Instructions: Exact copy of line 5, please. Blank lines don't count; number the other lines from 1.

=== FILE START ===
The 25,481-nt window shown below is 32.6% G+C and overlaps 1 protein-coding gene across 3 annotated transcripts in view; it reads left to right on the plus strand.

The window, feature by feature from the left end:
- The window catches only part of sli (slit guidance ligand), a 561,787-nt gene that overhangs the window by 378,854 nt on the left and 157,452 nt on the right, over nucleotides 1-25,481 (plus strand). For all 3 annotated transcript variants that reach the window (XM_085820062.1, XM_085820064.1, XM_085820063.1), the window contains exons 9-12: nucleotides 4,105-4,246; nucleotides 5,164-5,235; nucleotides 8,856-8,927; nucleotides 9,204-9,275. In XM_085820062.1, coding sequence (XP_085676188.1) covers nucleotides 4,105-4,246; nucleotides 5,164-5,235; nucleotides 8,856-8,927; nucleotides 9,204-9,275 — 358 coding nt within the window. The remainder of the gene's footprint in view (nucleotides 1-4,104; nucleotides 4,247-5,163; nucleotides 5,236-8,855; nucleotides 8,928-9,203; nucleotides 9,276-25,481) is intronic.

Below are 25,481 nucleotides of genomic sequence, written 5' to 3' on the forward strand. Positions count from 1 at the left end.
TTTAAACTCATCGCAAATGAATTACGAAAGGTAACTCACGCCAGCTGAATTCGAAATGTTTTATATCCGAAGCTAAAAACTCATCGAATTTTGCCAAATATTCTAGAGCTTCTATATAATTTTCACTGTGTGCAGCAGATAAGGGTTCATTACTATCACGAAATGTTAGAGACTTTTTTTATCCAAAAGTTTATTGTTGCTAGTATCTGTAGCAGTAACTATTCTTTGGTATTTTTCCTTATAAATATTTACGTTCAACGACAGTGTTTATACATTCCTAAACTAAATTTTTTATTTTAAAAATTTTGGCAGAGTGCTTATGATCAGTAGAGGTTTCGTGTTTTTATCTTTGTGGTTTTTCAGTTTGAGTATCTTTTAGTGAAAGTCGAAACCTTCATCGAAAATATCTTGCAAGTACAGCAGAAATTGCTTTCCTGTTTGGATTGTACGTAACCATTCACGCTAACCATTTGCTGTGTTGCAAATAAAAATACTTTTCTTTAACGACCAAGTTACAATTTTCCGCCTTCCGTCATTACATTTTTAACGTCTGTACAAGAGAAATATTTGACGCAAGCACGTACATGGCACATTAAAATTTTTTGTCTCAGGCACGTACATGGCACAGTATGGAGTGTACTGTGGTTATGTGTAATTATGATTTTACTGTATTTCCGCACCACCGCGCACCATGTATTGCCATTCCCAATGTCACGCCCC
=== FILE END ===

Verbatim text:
TTTAAACTCATCGCAAATGAATTACGAAAGGTAACTCACGCCAGCTGAATTCGAAATGTTTTATATCCGAAGCTAAAAACTCATCGAATTTTGCCAAATATTCTAGAGCTTCTATATAATTTTCACTGTGTGCAGCAGATAAGGGTTCATTACTATCACGAAATGTTAGAGACTTTTTTTATCCAAAAGTTTATTGTTGCTAGTATCTGTAGCAGTAACTATTCTTTGGTATTTTTCCTTATAAATATTTACGTTCAACGACAGTGTTTATACATTCCTAAACTAAATTTTTTATTTTAAAAATTTTGGCAGAGTGCTTATGATCAGTAGAGGTTTCGTGTTTTTATCTTTGTGGTTTTTCAGTTTGAGTATCTTTTAGTGAAAGTCGAAACCTTCATCGAAAATATCTTGCAAGTACAGCAGAAATTGCTTTCCTGTTTGGATTGTACGTAACCATTCACGCTAACCATTTGCTGTGTTGCAAATAAAAATACTTTTCTTTAACGACCAAGTTACAATTTTCCGCCTTCCGTCATTACATTTTTAACGTCTGTACAAGAGAAATATTTGACGCAAGCACGTACATGGCACATTAAAATTTTTTGTCTCAGGCACGTACATGGCACAGTATGGAGTGTACTGTGGTTATGTGTAATTATGATTTTACTGTATTTCCGCACCACCGCGCACCATGTATTGCCATTCCCAATGTCACGCCCC